Bug 1750410 (CVE-2019-15919) - CVE-2019-15919 kernel: use-after-free in SMB2_write function in fs/cifs/smb2pdu.c
Summary: CVE-2019-15919 kernel: use-after-free in SMB2_write function in fs/cifs/smb2p...
Keywords:
Status: CLOSED ERRATA
Alias: CVE-2019-15919
Product: Security Response
Classification: Other
Component: vulnerability
Version: unspecified
Hardware: All
OS: Linux
medium
medium
Target Milestone: ---
Assignee: Red Hat Product Security
QA Contact:
URL:
Whiteboard:
Depends On: 1750411 1782009 1782010
Blocks: 1750412
TreeView+ depends on / blocked
 
Reported: 2019-09-09 14:35 UTC by Marian Rehak
Modified: 2021-10-25 09:53 UTC (History)
41 users (show)

Fixed In Version:
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Doc Text:
An flaw was discovered in the Linux kernel's CIFS client implementation. While issuing an SMB2_write, a value can be used after it was intended to be freed when CIFS function tracing is enabled. Even though the data is used after being freed, using it to for privilege escalation does not seem possible.
Clone Of:
Environment:
Last Closed: 2021-10-25 09:53:30 UTC


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Description Marian Rehak 2019-09-09 14:35:09 UTC
An issue was discovered in the Linux kernels CIFS client implementation.
While issuing an SMB2_write a value can be used after it was intended to be freed when CIFS function tracing is enabled.

While no privilege escalation is immediately obvious, Red Hat will not rule out that it may be possible.

Comment 1 Marian Rehak 2019-09-09 14:35:27 UTC
Created kernel tracking bugs for this issue:

Affects: fedora-all [bug 1750411]

Comment 3 Justin M. Forbes 2019-09-10 06:37:28 UTC
This was fixed for Fedora with the 5.0.10 stable kernel updates.

Comment 7 Wade Mealing 2019-12-10 06:06:59 UTC
So, taking a look at the context of this apparent UAF.

	   rc = cifs_send_recv(xid, io_parms->tcon->ses, &rqst,
			       &resp_buftype, flags, &rsp_iov);

	   cifs_small_buf_release(req); <-- FREE HERE.

	   rsp = (struct smb2_write_rsp *)rsp_iov.iov_base;

	   if (rc) {
		   trace_smb3_write_err(xid, req->PersistentFileId,
					io_parms->tcon->tid,
					io_parms->tcon->ses->Suid,
					io_parms->offset, io_parms->length, rc);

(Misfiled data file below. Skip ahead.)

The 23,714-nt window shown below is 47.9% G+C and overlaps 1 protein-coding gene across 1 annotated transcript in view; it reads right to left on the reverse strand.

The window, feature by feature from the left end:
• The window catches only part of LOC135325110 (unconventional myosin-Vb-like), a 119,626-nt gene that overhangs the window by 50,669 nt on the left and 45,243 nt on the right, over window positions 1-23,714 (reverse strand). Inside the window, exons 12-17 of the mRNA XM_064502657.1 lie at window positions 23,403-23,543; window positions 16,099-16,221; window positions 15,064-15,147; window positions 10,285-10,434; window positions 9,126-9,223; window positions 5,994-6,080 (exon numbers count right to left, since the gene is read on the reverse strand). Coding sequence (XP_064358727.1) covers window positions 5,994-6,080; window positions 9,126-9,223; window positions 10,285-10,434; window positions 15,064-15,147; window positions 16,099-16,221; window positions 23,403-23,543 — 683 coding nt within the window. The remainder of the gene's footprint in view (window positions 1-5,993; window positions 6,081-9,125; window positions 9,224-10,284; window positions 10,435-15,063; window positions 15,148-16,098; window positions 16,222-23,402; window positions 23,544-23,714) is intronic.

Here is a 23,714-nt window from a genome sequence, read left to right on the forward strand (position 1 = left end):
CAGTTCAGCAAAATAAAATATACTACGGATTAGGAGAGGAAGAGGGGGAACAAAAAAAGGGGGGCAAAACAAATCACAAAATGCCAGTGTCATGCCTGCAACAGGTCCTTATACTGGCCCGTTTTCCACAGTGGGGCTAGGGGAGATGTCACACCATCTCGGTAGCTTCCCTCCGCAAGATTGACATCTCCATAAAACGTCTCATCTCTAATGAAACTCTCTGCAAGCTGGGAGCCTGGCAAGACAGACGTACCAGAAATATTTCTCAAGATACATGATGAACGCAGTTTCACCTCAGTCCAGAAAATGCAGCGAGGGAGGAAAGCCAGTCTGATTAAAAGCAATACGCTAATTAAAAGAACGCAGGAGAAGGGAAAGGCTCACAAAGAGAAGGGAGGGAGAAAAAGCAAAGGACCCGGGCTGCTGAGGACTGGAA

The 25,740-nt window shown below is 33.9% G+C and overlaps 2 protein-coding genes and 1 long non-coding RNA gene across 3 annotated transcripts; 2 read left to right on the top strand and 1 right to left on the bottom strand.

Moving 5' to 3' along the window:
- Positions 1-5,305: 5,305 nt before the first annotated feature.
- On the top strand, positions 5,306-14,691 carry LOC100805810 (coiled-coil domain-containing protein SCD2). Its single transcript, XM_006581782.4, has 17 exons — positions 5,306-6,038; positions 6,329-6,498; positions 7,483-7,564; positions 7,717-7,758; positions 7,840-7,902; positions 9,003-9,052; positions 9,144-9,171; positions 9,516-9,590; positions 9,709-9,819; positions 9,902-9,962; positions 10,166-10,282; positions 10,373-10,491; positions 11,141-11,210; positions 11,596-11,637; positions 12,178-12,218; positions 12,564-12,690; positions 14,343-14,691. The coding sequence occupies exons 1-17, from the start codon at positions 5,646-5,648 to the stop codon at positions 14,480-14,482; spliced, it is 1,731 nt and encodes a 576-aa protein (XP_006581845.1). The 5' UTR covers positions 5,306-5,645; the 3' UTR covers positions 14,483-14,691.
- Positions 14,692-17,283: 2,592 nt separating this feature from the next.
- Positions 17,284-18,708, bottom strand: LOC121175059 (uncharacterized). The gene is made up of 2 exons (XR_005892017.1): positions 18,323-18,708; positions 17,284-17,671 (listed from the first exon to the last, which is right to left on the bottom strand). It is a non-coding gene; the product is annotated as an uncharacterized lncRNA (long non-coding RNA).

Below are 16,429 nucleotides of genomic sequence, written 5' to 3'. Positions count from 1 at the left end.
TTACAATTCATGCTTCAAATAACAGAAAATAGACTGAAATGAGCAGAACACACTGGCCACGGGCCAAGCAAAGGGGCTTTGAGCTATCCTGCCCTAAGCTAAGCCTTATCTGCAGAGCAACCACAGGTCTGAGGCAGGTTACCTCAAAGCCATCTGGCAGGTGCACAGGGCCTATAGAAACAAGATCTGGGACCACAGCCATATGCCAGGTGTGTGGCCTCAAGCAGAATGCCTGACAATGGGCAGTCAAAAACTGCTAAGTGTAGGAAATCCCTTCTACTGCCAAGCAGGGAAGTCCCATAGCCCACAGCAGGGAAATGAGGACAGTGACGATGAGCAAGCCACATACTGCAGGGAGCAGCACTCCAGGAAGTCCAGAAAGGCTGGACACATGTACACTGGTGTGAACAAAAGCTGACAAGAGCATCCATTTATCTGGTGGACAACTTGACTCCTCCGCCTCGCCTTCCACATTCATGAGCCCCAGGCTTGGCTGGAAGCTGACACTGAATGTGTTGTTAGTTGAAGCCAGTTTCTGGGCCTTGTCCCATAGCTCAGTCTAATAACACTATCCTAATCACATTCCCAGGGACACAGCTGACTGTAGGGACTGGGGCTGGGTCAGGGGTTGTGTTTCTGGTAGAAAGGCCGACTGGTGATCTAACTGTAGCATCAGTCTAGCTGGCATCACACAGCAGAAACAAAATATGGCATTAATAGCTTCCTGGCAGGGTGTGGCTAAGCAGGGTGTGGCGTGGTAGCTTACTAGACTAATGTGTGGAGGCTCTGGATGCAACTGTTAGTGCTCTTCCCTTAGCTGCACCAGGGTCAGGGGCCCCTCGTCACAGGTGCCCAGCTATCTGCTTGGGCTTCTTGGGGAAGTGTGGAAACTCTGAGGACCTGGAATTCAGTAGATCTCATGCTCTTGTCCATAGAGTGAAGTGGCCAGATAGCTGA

cifs_stats_fail_inc(io_parms->tcon, SMB2_WRITE_HE);
		   cifs_dbg(VFS, "Send error in write = %d\n", rc);
	   } else {
		   *nbytes = le32_to_cpu(rsp->DataLength);
		   trace_smb3_write_done(xid, req->PersistentFileId,
					io_parms->tcon->tid,
					io_parms->tcon->ses->Suid,
					io_parms->offset, *nbytes);
	   }

	   free_rsp_buf(resp_buftype, rsp);
	   return rc;
   }


So, we can see that its used in trace_smb3_write_err, which is part of the cifs tracing subsystem (not enabled by default) in the kernel. In this example all it does is print out the req->PersistentFileId.  If an atacker can groom it between free, this may be a null pointer deference, or an information leak.. But I don't see how it can be privesc.

The fix was simply to move the free code after the use below...

Comment 10 Eric Christensen 2019-12-11 19:46:13 UTC
Mitigation:

As the CIFS module will be auto-loaded when required, its use can be disabled by preventing the module from loading with the following instructions:

  # echo "install cifs /bin/true" >> /etc/modprobe.d/disable-cifs.conf 
 
The system will need to be restarted if the CIFS modules are loaded. In most circumstances, the CIFS kernel modules will be unable to be unloaded while any network interfaces are active and the protocol is in use.

If you need further assistance, see KCS article https://access.redhat.com/solutions/41278 or contact Red Hat Global Support Services.


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